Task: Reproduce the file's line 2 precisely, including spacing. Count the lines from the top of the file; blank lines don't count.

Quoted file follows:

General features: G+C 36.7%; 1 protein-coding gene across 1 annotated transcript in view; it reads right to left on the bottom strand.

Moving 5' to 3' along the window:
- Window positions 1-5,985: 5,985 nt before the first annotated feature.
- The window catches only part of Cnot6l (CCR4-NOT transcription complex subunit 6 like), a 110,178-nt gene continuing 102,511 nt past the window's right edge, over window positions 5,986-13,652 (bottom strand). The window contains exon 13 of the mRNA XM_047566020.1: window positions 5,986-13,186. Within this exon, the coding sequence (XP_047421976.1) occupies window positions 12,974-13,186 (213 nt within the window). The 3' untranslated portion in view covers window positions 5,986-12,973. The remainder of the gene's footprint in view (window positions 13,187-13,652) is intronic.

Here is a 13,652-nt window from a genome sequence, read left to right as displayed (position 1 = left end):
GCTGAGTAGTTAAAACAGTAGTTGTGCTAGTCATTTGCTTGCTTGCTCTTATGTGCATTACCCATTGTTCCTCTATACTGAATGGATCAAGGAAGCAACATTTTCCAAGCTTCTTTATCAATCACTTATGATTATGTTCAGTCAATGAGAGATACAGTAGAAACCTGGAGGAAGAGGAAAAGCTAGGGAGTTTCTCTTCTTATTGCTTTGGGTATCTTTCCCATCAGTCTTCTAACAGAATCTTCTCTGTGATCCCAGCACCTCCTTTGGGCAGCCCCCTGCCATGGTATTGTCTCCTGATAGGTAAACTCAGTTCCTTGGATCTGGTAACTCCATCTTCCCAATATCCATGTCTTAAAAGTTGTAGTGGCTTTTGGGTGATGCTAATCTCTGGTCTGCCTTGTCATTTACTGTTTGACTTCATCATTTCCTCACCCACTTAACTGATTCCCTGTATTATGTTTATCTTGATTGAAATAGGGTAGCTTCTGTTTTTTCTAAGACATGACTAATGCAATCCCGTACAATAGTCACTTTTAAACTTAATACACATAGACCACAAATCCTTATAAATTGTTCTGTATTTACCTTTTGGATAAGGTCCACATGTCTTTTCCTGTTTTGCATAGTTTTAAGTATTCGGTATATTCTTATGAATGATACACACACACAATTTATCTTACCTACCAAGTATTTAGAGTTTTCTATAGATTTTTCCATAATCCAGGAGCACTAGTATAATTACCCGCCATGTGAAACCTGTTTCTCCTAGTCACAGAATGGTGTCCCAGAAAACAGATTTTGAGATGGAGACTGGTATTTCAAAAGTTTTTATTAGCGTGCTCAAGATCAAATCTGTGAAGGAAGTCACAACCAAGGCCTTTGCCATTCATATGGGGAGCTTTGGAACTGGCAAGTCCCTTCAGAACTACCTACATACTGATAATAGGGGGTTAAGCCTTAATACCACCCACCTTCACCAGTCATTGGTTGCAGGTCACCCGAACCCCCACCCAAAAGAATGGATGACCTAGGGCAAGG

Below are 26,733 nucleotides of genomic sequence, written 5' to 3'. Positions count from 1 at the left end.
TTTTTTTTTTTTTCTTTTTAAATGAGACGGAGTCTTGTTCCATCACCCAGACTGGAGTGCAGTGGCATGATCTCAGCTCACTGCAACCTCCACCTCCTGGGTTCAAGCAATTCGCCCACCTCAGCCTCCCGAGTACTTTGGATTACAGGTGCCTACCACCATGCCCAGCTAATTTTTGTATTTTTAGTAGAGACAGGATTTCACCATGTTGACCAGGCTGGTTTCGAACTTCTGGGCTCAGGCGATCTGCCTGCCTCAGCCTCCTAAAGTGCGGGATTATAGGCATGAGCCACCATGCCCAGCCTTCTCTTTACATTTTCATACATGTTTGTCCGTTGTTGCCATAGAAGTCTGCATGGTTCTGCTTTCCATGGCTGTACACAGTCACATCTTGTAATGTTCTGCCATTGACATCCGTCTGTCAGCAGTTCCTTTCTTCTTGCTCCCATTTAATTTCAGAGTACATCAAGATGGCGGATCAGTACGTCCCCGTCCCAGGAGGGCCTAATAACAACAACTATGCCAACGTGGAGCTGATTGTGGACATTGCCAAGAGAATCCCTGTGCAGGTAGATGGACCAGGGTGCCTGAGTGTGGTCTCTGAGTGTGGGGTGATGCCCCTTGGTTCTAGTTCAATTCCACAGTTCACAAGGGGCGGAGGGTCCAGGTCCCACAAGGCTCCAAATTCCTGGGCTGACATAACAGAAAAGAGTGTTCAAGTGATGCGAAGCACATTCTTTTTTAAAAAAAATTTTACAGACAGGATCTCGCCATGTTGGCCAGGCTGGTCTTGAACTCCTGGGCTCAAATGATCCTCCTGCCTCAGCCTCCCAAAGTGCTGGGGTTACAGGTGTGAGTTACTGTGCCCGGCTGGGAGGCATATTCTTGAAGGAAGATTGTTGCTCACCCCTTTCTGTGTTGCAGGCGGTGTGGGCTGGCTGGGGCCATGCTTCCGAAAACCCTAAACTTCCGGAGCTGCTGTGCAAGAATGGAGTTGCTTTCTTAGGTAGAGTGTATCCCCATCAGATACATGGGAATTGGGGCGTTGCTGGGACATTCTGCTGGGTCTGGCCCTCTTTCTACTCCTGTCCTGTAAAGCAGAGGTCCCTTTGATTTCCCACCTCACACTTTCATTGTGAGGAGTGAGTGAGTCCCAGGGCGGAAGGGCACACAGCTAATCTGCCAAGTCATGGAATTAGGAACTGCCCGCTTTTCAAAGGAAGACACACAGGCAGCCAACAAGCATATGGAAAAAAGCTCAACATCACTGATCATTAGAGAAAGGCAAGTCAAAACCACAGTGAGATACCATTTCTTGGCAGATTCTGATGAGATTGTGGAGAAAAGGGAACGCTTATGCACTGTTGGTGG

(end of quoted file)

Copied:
Moving 5' to 3' along the window: